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Weekly Checkup

COVID-19 and the Public Relations of Public Health

This week news broke that six women who received the Johnson & Johnson (J&J) vaccine experienced serious blood clots, and one of the women tragically passed. The Food and Drug Administration and the Centers for Disease Control and Prevention responded by jointly recommending that states undertake a temporary “pause in the use of this vaccine out of an abundance of caution.” Considering the rapid development of COVID-19 vaccines and their subsequent rollout, word that one of the vaccines could have serious health implications is certainly cause for concern—especially on the heels of similar issues with AstraZeneca’s vaccine. There is also concern, however, that world public health officials are overreacting to relatively limited issues and putting the larger vaccine effort in jeopardy.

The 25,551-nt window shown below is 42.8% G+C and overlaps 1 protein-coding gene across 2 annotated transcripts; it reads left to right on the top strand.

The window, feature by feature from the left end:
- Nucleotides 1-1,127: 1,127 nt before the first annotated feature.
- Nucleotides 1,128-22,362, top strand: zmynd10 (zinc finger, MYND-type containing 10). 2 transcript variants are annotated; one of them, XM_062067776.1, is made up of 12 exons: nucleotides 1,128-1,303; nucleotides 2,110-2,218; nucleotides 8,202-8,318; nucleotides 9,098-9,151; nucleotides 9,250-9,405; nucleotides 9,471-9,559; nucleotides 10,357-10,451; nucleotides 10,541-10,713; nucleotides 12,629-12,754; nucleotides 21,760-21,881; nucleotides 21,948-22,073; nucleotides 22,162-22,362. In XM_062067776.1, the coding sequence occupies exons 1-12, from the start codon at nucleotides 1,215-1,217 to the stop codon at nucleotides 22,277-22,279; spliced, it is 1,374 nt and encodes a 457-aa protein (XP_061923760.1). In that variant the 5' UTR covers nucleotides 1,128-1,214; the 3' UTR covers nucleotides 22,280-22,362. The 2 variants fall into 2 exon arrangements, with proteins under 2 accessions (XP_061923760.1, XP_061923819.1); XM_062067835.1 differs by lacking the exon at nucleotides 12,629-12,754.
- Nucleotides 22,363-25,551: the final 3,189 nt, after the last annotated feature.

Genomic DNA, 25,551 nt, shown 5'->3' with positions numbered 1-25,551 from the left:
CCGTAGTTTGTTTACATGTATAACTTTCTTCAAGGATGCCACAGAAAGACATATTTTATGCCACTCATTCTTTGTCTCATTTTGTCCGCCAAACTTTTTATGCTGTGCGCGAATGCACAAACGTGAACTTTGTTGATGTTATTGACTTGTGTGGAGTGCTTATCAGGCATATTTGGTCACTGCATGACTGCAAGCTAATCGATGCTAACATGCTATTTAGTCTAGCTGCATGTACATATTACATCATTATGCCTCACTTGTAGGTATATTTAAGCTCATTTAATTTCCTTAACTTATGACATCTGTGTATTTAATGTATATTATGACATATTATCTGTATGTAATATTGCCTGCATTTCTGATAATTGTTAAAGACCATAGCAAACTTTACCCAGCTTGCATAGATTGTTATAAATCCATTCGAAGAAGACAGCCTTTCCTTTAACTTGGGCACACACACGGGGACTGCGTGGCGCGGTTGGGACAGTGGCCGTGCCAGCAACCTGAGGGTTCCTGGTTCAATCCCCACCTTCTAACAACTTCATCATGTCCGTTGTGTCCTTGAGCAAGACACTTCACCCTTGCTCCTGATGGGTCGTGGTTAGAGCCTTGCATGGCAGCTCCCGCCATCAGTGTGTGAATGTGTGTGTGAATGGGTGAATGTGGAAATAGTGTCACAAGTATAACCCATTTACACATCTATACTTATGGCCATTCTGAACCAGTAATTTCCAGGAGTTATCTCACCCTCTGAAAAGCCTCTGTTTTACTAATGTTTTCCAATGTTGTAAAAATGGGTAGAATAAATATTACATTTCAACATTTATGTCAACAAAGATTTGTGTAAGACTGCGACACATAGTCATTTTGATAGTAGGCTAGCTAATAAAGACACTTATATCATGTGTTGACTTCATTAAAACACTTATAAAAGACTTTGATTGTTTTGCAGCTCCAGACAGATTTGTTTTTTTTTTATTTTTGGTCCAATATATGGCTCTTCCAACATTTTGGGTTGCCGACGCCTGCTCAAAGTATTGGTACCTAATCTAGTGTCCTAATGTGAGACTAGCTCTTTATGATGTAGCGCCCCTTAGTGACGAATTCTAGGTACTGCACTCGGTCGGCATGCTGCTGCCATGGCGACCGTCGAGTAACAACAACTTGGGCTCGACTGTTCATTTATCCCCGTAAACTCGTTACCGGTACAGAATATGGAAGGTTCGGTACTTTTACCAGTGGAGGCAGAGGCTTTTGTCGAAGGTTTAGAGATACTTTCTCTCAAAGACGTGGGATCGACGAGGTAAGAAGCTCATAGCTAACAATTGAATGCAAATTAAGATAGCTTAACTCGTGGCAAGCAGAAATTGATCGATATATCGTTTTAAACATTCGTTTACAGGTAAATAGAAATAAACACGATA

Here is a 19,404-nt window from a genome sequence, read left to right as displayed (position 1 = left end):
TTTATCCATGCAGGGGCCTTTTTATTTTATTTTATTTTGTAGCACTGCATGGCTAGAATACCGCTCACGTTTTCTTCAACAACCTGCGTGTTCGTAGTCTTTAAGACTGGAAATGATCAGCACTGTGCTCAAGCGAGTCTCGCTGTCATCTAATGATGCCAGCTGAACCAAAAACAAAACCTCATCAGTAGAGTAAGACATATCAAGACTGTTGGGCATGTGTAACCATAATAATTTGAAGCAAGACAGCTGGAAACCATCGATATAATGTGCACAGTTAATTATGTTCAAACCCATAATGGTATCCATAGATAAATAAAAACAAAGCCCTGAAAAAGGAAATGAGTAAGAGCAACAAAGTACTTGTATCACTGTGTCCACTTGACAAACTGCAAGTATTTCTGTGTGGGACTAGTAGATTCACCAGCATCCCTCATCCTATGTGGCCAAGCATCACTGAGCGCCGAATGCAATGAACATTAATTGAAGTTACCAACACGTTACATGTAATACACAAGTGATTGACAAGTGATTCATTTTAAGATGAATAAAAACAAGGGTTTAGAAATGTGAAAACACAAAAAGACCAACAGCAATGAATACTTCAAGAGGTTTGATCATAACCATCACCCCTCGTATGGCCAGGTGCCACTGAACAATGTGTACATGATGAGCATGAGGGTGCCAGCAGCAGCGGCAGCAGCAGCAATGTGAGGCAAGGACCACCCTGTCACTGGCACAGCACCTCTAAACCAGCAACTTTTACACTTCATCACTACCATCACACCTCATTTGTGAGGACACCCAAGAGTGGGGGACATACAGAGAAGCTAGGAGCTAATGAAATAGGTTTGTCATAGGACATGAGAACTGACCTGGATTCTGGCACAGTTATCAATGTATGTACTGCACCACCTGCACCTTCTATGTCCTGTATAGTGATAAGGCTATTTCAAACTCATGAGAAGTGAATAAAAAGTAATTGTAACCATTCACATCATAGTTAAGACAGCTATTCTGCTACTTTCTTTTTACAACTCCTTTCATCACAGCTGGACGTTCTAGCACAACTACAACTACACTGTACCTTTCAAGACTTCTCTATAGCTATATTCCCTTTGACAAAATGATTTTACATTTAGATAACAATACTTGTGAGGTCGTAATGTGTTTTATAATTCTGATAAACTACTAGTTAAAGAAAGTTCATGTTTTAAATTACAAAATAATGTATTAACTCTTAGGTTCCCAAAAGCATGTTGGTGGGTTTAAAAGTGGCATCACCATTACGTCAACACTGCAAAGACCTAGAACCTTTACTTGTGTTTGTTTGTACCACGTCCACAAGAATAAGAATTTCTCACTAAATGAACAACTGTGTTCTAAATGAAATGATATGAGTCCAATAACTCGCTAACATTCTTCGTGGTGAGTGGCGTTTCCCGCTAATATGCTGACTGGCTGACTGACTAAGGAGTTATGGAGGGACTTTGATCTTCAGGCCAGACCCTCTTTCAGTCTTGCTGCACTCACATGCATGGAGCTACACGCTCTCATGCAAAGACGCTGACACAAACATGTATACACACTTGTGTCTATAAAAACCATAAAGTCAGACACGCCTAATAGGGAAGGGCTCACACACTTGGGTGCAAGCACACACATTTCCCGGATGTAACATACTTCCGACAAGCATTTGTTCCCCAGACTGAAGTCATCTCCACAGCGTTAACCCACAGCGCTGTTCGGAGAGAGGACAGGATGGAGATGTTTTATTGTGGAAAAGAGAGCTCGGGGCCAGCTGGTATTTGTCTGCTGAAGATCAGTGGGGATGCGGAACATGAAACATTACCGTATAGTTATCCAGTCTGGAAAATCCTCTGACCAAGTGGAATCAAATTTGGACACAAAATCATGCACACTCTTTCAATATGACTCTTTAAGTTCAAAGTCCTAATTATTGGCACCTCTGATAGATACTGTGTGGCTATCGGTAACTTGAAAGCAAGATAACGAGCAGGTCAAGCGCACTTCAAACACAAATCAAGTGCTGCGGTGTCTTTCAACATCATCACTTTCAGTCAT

In the case of the J&J vaccine, six instances of cerebral venous sinus thrombosis (CVST)—the type of blood clot in question—have been diagnosed in the United States, all occurring in women ages 18 to 48 within 1 to 2 weeks after receiving the vaccine. But it’s important to note that more than 6.8 million individuals have received the J&J vaccine, effectively putting the risk of clotting associated with the J&J vaccine to date at less than .0001 percent—though it would obviously be higher for women under the age of 50. Some have made comparisons to the risk of blood clots associated with birth control pills, which is closer to 1 in every 10,000 women, but the specific type of clot is different and they aren’t entirely comparable. Perhaps more relevant is a new Oxford University study’s finding that 39 out of every 1 million people who contract COVID-19 will experience CVST, compared to 5 out of every 1 million who receive the AstraZeneca vaccine. The main point is that the risk of CVST associated with the J&J vaccine, or any COVID-19 vaccine for that matter, is extraordinarily low based on what we know today, and much less than the risk of CVST posed by COVID-19 itself.